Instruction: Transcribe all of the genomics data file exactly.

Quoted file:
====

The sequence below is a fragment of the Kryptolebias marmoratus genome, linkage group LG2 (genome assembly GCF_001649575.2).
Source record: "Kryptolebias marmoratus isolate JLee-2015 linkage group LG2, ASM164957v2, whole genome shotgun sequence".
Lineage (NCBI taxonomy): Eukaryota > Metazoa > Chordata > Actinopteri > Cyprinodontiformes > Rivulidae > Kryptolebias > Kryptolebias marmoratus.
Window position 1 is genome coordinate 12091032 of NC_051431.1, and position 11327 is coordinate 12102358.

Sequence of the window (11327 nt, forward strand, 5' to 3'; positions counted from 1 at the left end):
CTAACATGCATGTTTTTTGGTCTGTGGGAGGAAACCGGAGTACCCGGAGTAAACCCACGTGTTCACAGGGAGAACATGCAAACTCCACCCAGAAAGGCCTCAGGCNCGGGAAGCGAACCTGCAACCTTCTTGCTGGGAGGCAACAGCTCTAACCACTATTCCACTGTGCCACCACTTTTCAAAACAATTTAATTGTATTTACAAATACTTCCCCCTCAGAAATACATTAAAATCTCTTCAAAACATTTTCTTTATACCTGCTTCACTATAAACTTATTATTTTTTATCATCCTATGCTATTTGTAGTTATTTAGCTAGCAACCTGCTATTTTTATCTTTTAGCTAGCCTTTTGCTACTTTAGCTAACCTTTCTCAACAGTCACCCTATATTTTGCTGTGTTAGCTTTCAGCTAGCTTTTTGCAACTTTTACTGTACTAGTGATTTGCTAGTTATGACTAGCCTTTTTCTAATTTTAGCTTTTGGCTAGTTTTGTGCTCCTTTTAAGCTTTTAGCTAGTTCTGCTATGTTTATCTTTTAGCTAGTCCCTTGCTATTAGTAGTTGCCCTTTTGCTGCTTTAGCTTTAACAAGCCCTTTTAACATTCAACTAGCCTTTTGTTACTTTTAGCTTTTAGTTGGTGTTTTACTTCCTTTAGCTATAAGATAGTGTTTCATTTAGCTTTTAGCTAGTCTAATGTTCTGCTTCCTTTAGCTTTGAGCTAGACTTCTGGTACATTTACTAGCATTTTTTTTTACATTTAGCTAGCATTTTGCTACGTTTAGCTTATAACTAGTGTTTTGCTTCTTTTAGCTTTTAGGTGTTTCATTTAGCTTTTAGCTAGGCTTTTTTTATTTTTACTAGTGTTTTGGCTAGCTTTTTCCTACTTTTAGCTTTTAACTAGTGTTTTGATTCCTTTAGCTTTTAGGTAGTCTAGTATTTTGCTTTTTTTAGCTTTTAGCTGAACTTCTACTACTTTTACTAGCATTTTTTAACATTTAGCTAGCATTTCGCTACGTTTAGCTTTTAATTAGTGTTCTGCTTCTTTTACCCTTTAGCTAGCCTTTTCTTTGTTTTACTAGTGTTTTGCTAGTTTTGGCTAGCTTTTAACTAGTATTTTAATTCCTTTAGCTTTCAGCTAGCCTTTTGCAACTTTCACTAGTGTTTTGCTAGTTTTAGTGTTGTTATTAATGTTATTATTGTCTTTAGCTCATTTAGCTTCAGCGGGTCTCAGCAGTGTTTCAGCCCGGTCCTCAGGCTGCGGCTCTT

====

The sequence below is a fragment of the Kryptolebias marmoratus genome, linkage group LG2 (genome assembly GCF_001649575.2).
Source record: "Kryptolebias marmoratus isolate JLee-2015 linkage group LG2, ASM164957v2, whole genome shotgun sequence".
Lineage (NCBI taxonomy): Eukaryota > Metazoa > Chordata > Actinopteri > Cyprinodontiformes > Rivulidae > Kryptolebias > Kryptolebias marmoratus.
Window position 1 is genome coordinate 12091032 of NC_051431.1, and position 11327 is coordinate 12102358.

Sequence of the window (11327 nt, forward strand, 5' to 3'; positions counted from 1 at the left end):
CTAACATGCATGTTTTTTGGTCTGTGGGAGGAAACCGGAGTACCCGGAGTAAACCCACGTGTTCACAGGGAGAACATGCAAACTCCACCCAGAAAGGCCTCAGGCNCGGGAAGCGAACCTGCAACCTTCTTGCTGGGAGGCAACAGCTCTAACCACTATTCCACTGTGCCACCACTTTTCAAAACAATTTAATTGTATTTACAAATACTTCCCCCTCAGAAATACATTAAAATCTCTTCAAAACATTTTCTTTATACCTGCTTCACTATAAACTTATTATTTTTTATCATCCTATGCTATTTGTAGTTATTTAGCTAGCAACCTGCTATTTTTATCTTTTAGCTAGCCTTTTGCTACTTTAGCTAACCTTTCTCAACAGTCACCCTATATTTTGCTGTGTTAGCTTTCAGCTAGCTTTTTGCAACTTTTACTGTACTAGTGATTTGCTAGTTATGACTAGCCTTTTTCTAATTTTAGCTTTTGGCTAGTTTTGTGCTCCTTTTAAGCTTTTAGCTAGTTCTGCTATGTTTATCTTTTAGCTAGTCCCTTGCTATTAGTAGTTGCCCTTTTGCTGCTTTAGCTTTAACAAGCCCTTTTAACATTCAACTAGCCTTTTGTTACTTTTAGCTTTTAGTTGGTGTTTTACTTCCTTTAGCTATAAGATAGTGTTTCATTTAGCTTTTAGCTAGTCTAATGTTCTGCTTCCTTTAGCTTTGAGCTAGACTTCTGGTACATTTACTAGCATTTTTTTTTACATTTAGCTAGCATTTTGCTACGTTTAGCTTATAACTAGTGTTTTGCTTCTTTTAGCTTTTAGGTGTTTCATTTAGCTTTTAGCTAGGCTTTTTTTATTTTTACTAGTGTTTTGGCTAGCTTTTTCCTACTTTTAGCTTTTAACTAGTGTTTTGATTCCTTTAGCTTTTAGGTAGTCTAGTATTTTGCTTTTTTTAGCTTTTAGCTGAACTTCTACTACTTTTACTAGCATTTTTTAACATTTAGCTAGCATTTCGCTACGTTTAGCTTTTAATTAGTGTTCTGCTTCTTTTACCCTTTAGCTAGCCTTTTCTTTGTTTTACTAGTGTTTTGCTAGTTTTGGCTAGCTTTTAACTAGTATTTTAATTCCTTTAGCTTTCAGCTAGCCTTTTGCAACTTTCACTAGTGTTTTGCTAGTTTTAGTGTTGTTATTAATGTTATTATTGTCTTTAGCTCATTTAGCTTCAGCGGGTCTCAGCAGTGTTTCAGCCCGGTCCTCAGGCTGCGGCTCTT